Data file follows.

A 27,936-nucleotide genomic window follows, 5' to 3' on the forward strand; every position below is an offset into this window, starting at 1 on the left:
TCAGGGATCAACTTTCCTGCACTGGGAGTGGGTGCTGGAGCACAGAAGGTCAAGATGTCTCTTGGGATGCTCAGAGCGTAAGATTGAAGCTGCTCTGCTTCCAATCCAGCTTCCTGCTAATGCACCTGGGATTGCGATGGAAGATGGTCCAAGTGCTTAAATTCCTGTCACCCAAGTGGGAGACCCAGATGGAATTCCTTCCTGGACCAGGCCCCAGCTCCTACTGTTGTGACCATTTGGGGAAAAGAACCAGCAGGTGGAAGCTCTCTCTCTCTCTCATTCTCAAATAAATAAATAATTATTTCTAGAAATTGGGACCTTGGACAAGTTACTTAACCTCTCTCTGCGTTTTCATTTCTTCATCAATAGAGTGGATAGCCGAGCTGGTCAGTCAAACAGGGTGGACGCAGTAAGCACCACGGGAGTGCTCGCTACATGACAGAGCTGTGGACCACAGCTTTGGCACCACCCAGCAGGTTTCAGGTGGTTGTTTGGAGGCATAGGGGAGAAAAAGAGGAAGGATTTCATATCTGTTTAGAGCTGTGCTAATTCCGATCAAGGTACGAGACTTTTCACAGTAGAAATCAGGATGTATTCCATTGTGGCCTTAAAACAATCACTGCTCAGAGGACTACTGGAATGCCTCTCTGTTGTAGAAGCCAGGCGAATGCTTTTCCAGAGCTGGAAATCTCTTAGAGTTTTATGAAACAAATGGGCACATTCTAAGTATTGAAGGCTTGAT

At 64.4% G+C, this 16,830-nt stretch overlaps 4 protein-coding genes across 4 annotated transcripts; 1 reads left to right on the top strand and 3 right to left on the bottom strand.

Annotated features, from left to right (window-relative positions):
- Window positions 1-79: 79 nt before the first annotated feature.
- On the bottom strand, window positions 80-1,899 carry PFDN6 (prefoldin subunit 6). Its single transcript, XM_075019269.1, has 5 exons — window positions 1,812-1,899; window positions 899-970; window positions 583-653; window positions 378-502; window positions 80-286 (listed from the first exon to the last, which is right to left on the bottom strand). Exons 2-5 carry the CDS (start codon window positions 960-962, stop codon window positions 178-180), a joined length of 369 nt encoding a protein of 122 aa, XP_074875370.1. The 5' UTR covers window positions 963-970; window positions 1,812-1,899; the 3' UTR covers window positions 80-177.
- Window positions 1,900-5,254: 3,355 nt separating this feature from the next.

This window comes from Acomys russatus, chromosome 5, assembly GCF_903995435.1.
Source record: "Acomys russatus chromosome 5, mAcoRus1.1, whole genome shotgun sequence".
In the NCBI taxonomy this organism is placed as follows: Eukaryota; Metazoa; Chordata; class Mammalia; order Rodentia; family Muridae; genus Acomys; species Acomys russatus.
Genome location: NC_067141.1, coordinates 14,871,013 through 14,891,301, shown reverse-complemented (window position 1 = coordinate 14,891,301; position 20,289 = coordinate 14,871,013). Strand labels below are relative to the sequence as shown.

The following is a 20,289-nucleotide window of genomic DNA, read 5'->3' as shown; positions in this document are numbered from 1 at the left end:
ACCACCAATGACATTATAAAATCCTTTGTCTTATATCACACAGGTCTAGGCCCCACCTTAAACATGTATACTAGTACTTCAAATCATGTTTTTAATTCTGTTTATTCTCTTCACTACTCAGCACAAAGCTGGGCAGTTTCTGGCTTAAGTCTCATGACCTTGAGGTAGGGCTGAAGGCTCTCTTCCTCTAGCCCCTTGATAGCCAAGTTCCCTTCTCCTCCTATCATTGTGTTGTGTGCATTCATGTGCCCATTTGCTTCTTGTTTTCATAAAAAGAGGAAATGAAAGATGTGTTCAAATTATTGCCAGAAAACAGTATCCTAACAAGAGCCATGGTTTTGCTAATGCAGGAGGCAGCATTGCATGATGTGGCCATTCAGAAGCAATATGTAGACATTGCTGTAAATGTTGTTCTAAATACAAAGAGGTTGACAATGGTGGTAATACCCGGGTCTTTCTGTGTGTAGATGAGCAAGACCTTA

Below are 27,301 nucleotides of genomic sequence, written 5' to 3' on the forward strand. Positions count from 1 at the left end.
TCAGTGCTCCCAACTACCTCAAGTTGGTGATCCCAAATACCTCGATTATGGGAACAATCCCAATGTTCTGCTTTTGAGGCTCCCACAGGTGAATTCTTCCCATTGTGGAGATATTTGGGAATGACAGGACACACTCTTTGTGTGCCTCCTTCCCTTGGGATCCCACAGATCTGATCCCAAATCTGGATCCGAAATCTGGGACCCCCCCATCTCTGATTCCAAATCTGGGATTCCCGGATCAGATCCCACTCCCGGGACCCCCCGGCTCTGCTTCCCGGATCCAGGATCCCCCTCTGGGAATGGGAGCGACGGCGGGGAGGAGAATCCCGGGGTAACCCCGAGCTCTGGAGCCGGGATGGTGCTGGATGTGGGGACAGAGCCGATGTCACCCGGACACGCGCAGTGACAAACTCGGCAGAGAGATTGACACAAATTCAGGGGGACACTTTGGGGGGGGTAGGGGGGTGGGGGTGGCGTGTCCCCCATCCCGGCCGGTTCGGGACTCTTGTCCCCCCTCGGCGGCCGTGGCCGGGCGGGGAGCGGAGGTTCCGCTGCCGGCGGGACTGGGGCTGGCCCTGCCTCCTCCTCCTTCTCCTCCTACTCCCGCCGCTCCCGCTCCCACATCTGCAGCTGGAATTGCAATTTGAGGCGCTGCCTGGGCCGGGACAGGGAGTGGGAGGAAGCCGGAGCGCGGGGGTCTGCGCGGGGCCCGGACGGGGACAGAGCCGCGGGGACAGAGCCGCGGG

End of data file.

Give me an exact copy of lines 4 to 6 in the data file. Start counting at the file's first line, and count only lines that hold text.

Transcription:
Annotated features, from left to right (window-relative positions):
- Window positions 1-79: 79 nt before the first annotated feature.
- On the bottom strand, window positions 80-1,899 carry PFDN6 (prefoldin subunit 6). Its single transcript, XM_075019269.1, has 5 exons — window positions 1,812-1,899; window positions 899-970; window positions 583-653; window positions 378-502; window positions 80-286 (listed from the first exon to the last, which is right to left on the bottom strand). Exons 2-5 carry the CDS (start codon window positions 960-962, stop codon window positions 178-180), a joined length of 369 nt encoding a protein of 122 aa, XP_074875370.1. The 5' UTR covers window positions 963-970; window positions 1,812-1,899; the 3' UTR covers window positions 80-177.